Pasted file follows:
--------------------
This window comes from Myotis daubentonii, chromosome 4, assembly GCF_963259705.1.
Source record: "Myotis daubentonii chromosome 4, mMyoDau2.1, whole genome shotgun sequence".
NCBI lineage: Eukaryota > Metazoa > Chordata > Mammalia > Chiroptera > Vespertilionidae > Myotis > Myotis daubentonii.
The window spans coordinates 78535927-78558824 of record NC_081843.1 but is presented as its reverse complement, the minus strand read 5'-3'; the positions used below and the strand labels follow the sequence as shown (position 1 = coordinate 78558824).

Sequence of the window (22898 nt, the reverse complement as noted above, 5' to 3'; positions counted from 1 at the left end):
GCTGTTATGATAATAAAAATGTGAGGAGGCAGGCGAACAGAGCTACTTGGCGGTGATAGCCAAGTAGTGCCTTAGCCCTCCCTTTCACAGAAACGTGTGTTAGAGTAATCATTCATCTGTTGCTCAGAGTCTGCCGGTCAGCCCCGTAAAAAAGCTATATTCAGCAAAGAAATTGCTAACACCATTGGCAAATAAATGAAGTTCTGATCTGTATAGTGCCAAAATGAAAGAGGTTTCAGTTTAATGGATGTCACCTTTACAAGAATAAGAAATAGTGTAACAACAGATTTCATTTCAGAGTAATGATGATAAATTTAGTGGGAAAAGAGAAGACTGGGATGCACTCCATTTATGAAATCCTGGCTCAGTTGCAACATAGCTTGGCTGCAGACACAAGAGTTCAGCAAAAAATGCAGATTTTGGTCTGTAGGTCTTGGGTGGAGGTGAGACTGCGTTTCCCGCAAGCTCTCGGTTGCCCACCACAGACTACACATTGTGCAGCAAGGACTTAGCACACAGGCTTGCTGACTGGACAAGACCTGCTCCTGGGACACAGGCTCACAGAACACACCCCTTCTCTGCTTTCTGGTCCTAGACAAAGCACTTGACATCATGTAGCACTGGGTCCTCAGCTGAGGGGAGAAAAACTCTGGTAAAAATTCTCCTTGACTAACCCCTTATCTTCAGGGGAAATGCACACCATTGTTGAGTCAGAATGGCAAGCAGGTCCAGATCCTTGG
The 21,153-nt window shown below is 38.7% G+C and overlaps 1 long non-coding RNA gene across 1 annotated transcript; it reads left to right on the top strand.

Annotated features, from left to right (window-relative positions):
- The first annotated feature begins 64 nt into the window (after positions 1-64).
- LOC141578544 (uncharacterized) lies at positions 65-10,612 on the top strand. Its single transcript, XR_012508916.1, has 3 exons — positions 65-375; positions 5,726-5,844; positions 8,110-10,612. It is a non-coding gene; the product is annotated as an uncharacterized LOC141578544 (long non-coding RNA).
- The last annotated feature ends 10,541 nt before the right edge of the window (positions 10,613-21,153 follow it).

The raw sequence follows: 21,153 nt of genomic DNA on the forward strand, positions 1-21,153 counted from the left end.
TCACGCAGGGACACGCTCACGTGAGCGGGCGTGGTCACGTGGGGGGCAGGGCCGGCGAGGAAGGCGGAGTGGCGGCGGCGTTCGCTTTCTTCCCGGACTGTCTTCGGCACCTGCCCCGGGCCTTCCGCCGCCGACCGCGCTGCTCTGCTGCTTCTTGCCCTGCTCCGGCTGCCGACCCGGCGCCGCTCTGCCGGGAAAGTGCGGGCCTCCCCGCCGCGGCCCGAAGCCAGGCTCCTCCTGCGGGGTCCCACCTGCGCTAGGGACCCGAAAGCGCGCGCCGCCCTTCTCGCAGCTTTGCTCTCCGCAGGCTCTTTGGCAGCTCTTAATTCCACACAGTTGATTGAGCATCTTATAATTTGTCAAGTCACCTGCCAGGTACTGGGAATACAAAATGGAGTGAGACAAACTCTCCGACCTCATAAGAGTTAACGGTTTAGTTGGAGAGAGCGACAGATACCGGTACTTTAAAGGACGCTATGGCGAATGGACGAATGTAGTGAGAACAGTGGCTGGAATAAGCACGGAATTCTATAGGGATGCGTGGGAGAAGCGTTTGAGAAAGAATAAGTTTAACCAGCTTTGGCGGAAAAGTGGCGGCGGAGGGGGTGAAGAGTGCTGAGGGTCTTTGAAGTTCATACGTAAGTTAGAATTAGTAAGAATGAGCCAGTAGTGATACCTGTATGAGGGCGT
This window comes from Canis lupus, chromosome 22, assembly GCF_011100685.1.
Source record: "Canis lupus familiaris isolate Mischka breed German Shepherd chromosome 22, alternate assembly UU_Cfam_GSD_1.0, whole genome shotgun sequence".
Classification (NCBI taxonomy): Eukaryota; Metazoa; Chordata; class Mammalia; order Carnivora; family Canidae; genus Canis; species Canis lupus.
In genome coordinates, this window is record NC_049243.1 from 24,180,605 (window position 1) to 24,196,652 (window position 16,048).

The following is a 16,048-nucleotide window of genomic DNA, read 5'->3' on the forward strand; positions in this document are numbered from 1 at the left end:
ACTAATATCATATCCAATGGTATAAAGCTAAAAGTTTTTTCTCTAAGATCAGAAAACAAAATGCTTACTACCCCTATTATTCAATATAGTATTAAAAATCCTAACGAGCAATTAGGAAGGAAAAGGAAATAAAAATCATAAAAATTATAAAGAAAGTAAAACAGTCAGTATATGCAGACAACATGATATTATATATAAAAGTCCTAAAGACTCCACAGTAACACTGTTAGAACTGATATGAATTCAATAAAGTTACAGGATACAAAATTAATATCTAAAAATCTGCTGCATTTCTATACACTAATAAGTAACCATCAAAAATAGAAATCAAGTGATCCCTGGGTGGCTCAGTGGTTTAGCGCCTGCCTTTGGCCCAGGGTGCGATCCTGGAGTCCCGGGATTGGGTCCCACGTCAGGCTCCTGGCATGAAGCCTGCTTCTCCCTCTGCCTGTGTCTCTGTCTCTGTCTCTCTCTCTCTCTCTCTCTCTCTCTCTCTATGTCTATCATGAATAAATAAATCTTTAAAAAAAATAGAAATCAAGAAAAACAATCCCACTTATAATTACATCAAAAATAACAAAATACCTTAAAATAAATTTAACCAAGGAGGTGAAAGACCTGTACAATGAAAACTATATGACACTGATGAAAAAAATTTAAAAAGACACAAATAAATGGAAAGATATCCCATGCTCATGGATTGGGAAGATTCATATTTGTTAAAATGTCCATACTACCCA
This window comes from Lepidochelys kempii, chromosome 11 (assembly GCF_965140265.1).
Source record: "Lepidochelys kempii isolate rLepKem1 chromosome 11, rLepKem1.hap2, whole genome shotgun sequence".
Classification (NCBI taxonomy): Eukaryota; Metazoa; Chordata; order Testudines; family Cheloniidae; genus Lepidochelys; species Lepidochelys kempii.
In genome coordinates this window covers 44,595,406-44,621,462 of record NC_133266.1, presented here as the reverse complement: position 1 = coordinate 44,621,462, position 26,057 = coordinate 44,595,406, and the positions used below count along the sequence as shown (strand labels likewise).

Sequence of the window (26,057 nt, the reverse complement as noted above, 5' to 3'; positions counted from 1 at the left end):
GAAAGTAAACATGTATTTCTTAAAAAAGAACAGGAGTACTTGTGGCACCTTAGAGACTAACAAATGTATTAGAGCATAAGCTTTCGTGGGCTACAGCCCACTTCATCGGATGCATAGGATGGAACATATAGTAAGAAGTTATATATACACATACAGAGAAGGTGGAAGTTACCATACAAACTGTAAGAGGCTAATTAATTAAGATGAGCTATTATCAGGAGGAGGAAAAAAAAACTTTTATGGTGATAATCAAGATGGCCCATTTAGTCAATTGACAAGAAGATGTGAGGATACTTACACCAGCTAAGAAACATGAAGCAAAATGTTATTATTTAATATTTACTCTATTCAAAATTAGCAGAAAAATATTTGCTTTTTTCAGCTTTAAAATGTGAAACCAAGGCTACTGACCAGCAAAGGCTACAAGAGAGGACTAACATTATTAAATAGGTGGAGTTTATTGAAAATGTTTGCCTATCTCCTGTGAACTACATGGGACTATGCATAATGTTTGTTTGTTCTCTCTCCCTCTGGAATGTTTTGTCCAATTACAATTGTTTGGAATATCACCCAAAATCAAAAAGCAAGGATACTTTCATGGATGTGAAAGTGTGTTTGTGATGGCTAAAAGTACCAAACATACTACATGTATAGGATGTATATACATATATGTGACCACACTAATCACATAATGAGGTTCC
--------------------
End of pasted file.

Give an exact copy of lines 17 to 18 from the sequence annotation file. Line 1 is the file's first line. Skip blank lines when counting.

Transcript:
In genome coordinates, this window is record NC_049243.1 from 24,180,605 (window position 1) to 24,196,652 (window position 16,048).

The following is a 16,048-nucleotide window of genomic DNA, read 5'->3' on the forward strand; positions in this document are numbered from 1 at the left end: